Bruce Cockburn donates archives to McMaster University
POSTED: MAY 1ST, 2013
Bruce Cockburn, one of Canada’s best loved musicians and composers, has donated his archives to McMaster, including his notebooks, musical arrangements, gold records, letters, scrapbooks, nearly 1,000 recordings, and even three guitars.
“These are my tools, my rough drafts, my mementoes and my trophies. Together, they form the roadmap of my working life,” says Cockburn. “I’m pleased they will have a safe and permanent home in a place where they may be useful to others.”
The collection includes 32 of Cockburn’s notebooks from 1969 to 2002. Through their pages, one can trace the development of individual songs, sometimes from single thoughts to finished lyrics, all set randomly among pages of sketches, observations, budgets, set lists and other notes. The notebooks offer a real window into the artist and activist’s imagination, creative process and his life as a working musician rising to international prominence.
“Bruce Cockburn is an iconic and respected figure in Canadian and international culture,” says McMaster Provost and Vice-President (Academic) David Wilkinson. “For him to choose McMaster as the recipient of this collection, while he is still contributing to our culture, is a true honour. We are grateful for his gift, which will impact generations of students and other researchers across multiple disciplines, including those involved with McMaster’s highly regarded music program.”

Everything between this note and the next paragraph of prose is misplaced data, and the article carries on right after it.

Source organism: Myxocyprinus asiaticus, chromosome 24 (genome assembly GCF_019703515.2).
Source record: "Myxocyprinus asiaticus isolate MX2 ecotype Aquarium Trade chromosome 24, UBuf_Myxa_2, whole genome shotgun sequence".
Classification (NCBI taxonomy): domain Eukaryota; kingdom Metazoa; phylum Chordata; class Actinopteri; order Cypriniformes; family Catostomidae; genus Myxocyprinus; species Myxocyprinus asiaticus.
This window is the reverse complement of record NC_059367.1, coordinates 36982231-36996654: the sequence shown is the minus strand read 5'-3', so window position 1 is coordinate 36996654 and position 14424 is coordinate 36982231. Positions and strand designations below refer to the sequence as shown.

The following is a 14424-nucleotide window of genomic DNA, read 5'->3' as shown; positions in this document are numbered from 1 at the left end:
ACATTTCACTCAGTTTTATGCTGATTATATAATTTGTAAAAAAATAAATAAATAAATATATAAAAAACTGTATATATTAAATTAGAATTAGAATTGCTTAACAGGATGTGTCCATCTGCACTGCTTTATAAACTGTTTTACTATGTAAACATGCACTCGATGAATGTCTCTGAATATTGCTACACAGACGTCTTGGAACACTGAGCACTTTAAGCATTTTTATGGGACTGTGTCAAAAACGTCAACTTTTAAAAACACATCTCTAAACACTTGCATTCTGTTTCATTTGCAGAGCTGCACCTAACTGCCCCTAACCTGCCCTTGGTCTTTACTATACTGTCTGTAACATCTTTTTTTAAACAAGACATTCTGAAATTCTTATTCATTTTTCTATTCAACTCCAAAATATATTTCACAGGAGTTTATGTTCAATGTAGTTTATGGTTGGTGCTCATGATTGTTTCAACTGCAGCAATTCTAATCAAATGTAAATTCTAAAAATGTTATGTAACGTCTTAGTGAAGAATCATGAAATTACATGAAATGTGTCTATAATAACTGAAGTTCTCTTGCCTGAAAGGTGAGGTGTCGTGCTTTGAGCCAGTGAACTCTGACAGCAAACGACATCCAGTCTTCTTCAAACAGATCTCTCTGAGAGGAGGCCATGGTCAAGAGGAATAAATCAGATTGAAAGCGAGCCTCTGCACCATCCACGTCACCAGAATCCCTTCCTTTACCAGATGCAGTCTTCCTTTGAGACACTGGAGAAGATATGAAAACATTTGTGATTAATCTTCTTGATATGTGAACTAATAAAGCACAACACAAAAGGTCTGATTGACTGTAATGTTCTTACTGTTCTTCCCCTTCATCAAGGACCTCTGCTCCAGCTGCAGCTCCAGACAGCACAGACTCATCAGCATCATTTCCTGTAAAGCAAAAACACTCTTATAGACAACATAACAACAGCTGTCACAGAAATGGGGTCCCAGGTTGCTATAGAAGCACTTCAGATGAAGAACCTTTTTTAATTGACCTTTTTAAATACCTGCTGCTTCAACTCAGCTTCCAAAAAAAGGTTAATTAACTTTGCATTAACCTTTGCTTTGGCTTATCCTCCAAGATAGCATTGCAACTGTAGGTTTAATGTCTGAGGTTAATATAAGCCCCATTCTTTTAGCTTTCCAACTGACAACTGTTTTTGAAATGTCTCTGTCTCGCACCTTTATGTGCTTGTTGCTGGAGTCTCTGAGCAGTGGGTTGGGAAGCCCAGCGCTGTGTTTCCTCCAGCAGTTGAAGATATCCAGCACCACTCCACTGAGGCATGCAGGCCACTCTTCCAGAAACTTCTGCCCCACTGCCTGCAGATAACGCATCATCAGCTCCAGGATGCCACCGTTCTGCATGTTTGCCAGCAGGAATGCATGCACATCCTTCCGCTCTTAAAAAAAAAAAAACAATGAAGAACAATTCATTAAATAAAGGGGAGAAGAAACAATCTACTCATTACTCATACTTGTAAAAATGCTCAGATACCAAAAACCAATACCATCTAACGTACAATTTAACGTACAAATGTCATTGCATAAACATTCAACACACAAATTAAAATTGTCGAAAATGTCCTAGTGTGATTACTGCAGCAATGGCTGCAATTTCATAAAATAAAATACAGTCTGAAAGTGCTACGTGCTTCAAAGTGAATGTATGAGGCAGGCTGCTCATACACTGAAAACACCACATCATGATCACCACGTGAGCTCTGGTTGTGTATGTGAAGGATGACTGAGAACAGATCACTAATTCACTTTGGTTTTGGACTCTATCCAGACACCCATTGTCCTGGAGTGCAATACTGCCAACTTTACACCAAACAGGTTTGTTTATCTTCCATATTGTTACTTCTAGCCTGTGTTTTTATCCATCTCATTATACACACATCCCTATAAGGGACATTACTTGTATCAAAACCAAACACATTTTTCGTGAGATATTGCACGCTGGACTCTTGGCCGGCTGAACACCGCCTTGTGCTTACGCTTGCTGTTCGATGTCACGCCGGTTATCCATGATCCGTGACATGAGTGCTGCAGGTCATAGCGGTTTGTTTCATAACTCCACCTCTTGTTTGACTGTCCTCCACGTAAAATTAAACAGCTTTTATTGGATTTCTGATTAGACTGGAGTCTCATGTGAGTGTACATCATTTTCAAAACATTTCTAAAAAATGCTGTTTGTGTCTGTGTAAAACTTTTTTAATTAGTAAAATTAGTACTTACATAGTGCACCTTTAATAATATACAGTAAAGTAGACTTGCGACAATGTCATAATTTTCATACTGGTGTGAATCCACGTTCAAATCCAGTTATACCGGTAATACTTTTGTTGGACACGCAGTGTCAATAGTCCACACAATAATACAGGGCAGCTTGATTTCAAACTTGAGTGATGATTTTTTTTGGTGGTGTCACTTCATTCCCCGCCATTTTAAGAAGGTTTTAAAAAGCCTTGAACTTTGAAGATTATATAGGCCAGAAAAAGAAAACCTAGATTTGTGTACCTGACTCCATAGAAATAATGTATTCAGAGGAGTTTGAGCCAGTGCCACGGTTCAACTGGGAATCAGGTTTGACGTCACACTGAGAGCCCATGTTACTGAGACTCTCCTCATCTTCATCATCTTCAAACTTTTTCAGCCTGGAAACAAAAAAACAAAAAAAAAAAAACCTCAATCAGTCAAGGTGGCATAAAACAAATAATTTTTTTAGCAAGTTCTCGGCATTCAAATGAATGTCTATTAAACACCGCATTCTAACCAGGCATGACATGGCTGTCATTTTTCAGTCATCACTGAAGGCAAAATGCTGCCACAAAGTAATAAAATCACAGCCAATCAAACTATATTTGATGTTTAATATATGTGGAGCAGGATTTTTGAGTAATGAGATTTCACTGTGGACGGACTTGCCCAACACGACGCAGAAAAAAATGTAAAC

Among the papers Cockburn has donated is correspondence from notable figures such as Adrienne Clarkson, Lloyd Axworthy, David Suzuki, Vanessa Redgrave, Anne Murray and John Crosbie. There are fan letters, photos and more in a collection that requires 64 pages just to list all the items that will be available to researchers at McMaster’s William Ready Division of Archives and Research Collections.
“We are delighted to receive such a rich resource that will benefit students, faculty members and other researchers studying not only music and poetry, but social activism, politics and the creative process itself,” says McMaster’s acting University Librarian Vivian Lewis.
Cockburn was the recipient of an honorary doctorate from McMaster in 2009.
The university’s archives also include personal collections from such notable thinkers and artists as philosopher Bertrand Russell, authors Pierre Berton, Margaret Laurence and Farley Mowat.
McMaster University, one of four Canadian universities listed among the Top 100 universities in the world, is renowned for its innovation in both learning and discovery. It has a student population of 23,000, and more than 160,000 alumni in 140 countries.